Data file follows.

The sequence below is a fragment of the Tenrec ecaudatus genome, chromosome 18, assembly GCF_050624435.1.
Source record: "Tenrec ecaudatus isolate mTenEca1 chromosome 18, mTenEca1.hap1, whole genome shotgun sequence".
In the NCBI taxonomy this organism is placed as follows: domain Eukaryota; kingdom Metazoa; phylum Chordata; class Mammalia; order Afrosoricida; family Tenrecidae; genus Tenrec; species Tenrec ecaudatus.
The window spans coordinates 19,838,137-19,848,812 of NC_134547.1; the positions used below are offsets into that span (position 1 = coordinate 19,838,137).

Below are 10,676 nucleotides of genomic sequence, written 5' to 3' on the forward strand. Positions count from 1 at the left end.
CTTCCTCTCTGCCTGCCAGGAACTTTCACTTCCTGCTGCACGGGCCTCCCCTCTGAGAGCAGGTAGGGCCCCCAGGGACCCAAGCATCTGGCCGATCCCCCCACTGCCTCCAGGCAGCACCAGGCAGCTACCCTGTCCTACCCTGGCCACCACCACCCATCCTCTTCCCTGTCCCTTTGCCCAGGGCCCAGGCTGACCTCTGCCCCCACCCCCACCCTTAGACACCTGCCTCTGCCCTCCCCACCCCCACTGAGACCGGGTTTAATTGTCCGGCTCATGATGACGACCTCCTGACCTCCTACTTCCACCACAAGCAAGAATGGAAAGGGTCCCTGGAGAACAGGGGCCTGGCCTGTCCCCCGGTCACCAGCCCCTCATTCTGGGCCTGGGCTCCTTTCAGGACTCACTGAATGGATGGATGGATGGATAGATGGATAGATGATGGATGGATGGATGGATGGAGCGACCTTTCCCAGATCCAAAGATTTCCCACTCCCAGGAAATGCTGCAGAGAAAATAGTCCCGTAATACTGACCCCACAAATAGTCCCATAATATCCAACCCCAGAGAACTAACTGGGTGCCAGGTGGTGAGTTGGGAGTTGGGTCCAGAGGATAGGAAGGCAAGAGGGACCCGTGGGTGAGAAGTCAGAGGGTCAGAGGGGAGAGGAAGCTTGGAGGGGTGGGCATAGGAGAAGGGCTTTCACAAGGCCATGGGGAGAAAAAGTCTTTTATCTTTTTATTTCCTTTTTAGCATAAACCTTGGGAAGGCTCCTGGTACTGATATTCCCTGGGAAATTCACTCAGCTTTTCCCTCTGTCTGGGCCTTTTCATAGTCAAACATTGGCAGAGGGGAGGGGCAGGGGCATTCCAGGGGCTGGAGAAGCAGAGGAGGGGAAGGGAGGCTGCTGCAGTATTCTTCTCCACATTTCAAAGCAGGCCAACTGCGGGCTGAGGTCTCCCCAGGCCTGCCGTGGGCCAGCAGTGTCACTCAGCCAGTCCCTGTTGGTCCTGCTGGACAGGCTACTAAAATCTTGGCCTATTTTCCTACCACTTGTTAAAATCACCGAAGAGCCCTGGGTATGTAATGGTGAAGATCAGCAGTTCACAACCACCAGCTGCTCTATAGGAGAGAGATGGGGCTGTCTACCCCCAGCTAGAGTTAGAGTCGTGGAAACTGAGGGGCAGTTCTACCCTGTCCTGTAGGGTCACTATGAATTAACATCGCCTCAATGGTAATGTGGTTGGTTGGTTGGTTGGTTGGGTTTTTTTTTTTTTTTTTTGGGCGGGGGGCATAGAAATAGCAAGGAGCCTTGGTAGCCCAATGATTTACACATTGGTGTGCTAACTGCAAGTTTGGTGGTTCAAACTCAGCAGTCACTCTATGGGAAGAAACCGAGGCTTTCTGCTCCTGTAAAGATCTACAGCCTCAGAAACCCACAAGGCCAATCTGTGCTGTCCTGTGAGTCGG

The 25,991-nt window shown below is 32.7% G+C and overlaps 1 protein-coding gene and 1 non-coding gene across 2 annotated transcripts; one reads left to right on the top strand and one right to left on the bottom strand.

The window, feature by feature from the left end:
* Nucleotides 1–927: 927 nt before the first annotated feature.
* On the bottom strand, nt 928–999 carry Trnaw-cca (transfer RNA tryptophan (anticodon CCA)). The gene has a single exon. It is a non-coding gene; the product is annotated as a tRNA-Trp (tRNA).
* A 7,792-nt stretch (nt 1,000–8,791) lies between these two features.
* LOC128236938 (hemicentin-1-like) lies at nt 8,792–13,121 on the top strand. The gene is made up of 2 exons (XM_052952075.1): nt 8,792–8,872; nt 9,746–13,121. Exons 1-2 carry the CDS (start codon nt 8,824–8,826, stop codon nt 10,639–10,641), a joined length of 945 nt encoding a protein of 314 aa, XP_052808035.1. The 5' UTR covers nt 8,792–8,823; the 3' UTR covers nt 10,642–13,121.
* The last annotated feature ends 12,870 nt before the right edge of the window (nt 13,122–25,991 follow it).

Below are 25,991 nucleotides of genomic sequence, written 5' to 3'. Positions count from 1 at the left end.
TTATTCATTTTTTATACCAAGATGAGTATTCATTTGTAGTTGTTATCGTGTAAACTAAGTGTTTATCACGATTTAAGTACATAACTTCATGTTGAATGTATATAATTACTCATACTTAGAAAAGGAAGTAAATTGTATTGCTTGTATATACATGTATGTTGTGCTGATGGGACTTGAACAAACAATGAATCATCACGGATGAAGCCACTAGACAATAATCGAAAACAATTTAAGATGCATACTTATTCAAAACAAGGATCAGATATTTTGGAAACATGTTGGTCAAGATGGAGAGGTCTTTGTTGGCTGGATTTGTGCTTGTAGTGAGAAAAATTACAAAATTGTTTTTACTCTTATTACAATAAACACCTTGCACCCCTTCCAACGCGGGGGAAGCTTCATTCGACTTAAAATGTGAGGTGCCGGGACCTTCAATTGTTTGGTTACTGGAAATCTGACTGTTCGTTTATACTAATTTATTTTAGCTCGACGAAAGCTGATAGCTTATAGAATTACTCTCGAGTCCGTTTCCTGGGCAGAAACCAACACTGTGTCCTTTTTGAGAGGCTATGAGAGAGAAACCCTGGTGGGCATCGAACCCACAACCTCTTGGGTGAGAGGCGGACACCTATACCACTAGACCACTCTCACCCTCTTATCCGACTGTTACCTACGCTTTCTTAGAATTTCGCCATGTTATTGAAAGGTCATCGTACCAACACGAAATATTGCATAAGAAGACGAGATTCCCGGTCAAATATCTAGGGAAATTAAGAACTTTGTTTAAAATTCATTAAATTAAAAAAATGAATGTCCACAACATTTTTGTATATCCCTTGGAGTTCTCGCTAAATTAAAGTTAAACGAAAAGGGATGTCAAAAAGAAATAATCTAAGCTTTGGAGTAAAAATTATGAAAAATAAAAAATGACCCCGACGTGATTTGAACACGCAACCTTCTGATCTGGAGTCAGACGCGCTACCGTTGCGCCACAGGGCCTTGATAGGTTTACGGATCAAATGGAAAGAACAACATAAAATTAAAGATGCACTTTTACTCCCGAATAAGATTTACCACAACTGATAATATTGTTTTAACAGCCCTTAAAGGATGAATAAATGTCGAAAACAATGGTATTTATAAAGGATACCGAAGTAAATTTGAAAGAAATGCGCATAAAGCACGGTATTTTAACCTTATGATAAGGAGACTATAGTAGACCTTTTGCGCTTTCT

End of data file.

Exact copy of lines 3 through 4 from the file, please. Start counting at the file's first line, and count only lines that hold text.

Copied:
In the NCBI taxonomy this organism is placed as follows: domain Eukaryota; kingdom Metazoa; phylum Chordata; class Mammalia; order Afrosoricida; family Tenrecidae; genus Tenrec; species Tenrec ecaudatus.
The window spans coordinates 19,838,137-19,848,812 of NC_134547.1; the positions used below are offsets into that span (position 1 = coordinate 19,838,137).